Monday, 7 September 2009

Korea And 90th Birthdays

Well, from the winter of Australia, it's back to the summer of Scotland - and the absolutely torrential downpours that entails. While I have so much good to say about this small and insecure nation, I'm afraid sometimes the weather plays the trump card and I have to admit a degree of sympathy for those that flee and live forever in warmer climes. I'm in the lucky position that I get frequent jaunts off to sunny conditions, but to live forever in Aberdeen's varying shades of grey must become wearisome - especially when from these moody clouds is unleashed a neverending torrent of rain, as witnessed last week.

It rained so heavily that at least two of my flats started to leak. Yes, two. Poor me indeed.

Before I re-entered this world of rain and gloom and Aberdonian stoicism, there was the small matter of Korea to deal with. My flight home from Australia when via Korea, and as I spent two very influential years there in 2004 and 2005, I thought it would be pleasant to stop over for a couple of days, to reacquaint myself with the place, and to catch up with some friends I'd not seen for almost four years. Four years! That's longer than some people have been alive. It's also long enough for me to have completely forgotten all but the most elementary Korean that I spent about 18 months studying daily while there. So I was excited, but a little nervous.

It was only two days there, in my old city of Daegu, and in the sticky August heat that settles in that mountain-ringed city of 2.5 million (it's considered a fairly small city by Korean standards). But it was enough to immerse myself in the frantic bustle, catch up with friends, and to reacquaint myself with Korean pornography as shown on the motel TV. Korean pornography is hindered by strict laws that seem to insist the gentleman always wear a big pair of underpants. The lady is allowed to take hers off, but only if nothing rude is shown. There really is very little to recommend about Korean pornography, unless you're very new to the genre and want to dip your toe in gently.

On one of the few moments I managed to drag myself away from the motel TV, I met with my old Korean teacher for a coffee then a meal. I say "old" in the sense of from times past, not as in ageing, an issue she was very sensitive about. 33 years old in Western terms, but 35 in Korean age, she lamented her lack of a husband and the lack of suitable men in Daegu. I dismissed her lamentations as those of a bitter, ageing crone, but she said "look!" and asked me to find a suitable man for her. So we looked for a while from the 1st floor window of the coffeeshop we were in, as loads and loads of people bustled by, and by golly if she wasn't right. Barely a man at all, let alone a suitable one - the streets were filled with young, pretty girls! Pretty, pretty girls! And that's why I love Korea! I thought to myself.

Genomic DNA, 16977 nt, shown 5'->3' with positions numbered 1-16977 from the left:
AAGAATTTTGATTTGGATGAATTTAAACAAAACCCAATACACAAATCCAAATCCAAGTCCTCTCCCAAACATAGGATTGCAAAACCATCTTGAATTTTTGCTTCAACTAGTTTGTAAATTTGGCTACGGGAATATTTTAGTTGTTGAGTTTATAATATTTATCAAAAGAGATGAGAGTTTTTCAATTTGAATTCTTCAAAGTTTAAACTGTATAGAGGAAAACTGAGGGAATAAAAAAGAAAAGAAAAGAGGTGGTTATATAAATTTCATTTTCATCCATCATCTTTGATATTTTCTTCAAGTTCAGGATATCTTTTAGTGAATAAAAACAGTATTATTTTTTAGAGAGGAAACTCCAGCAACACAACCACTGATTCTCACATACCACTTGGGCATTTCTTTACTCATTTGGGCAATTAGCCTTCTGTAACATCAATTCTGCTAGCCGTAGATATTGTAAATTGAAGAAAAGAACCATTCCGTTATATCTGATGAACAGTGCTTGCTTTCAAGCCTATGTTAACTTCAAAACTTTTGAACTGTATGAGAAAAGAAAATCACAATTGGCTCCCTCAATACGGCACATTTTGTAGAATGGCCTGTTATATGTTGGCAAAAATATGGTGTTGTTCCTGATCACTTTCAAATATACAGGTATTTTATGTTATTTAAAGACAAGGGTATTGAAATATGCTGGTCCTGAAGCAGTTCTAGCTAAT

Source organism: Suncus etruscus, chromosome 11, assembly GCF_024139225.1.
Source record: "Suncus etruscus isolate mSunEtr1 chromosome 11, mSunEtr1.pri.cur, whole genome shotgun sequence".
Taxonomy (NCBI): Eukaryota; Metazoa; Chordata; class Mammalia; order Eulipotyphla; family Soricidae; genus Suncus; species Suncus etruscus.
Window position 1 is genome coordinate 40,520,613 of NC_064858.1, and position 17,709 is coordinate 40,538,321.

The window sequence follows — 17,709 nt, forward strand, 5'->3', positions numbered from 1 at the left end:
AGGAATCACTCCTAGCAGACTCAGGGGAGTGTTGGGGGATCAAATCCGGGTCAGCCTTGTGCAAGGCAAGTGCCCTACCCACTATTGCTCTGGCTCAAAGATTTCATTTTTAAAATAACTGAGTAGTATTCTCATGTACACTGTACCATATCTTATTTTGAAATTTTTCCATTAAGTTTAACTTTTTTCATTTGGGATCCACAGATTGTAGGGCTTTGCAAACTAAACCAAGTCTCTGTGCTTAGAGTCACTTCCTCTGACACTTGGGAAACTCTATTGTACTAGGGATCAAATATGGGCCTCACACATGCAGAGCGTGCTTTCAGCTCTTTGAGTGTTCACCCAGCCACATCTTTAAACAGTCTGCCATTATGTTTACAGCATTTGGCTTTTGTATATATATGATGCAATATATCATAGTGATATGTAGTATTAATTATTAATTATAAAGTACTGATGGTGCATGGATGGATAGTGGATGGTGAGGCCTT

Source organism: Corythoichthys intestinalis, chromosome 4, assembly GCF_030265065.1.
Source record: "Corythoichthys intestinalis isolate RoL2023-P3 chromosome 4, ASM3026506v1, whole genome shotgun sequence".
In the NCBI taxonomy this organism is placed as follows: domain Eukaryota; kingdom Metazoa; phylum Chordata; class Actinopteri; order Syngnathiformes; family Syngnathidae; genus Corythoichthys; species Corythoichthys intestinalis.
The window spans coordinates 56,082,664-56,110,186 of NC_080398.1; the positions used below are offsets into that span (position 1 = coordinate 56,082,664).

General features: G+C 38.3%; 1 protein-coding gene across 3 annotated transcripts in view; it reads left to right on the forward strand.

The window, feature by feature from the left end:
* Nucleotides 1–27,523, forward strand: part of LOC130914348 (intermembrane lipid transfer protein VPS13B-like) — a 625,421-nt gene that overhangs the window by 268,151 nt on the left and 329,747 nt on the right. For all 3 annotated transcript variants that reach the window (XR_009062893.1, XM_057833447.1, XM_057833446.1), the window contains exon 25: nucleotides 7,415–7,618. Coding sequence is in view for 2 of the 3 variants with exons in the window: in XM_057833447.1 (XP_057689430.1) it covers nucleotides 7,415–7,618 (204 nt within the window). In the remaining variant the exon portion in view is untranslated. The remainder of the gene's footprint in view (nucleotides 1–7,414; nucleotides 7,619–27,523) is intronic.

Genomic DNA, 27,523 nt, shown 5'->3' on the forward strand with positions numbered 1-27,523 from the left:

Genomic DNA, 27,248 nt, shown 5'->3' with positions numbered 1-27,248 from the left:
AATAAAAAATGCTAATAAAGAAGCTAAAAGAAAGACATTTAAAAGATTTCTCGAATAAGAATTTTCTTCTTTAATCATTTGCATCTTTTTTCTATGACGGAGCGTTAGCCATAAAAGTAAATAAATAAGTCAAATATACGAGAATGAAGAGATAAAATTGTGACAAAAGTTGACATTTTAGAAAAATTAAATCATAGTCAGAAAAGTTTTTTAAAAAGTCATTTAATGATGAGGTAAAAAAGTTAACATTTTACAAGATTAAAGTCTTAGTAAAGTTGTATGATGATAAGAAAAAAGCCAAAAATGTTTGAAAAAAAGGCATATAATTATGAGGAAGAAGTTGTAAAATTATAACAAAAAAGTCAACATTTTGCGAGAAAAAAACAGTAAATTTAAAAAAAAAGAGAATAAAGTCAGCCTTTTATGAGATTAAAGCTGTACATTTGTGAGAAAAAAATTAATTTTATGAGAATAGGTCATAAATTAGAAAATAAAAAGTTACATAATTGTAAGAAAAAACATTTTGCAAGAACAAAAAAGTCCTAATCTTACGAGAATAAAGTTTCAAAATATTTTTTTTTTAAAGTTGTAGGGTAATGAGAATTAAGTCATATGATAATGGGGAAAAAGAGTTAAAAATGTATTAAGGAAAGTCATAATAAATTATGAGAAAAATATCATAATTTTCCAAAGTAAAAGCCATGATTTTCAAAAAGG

We were joined by a friend of hers, a fellow Korean teacher I many years ago in my Korean blog criticised as being goblin-like, and now feel very guilty about, for she was utterly lovely, if distinctly small. She impressed me by being familiar with Azerbaijan, due to having a student from there, and from a recent one-week trip to neighbouring Uzbekistan, which at the very least got marks for being quirky.

All of the above conversation was done in Korean, a real test for me after having not spoke it for years, but to my delight a surprising amount came back to me, albeit in patchy, child-like form, and with great help from my Korean teacher who has a near-psychic understanding of what I'm about to say. We remained at the coffeeshop till early evening, whereby we joined up with a fellow teacher from my second hagwon in Korea, Ho-Jung. Ho-Jung used to be an innocent, naive even, Korean girl back then, but in the interim had spent a year living in the chaos of Cairo, and was eminently more worldly for it. Also, her English was pretty good, which meant I could relax from my babbling Korean for a short while, and she could also clarify to the others quite what the hell I'd been talking about for the last few hours. We all ate a meal, and the other two retired, while I had a few more drinks with Ho-Jung.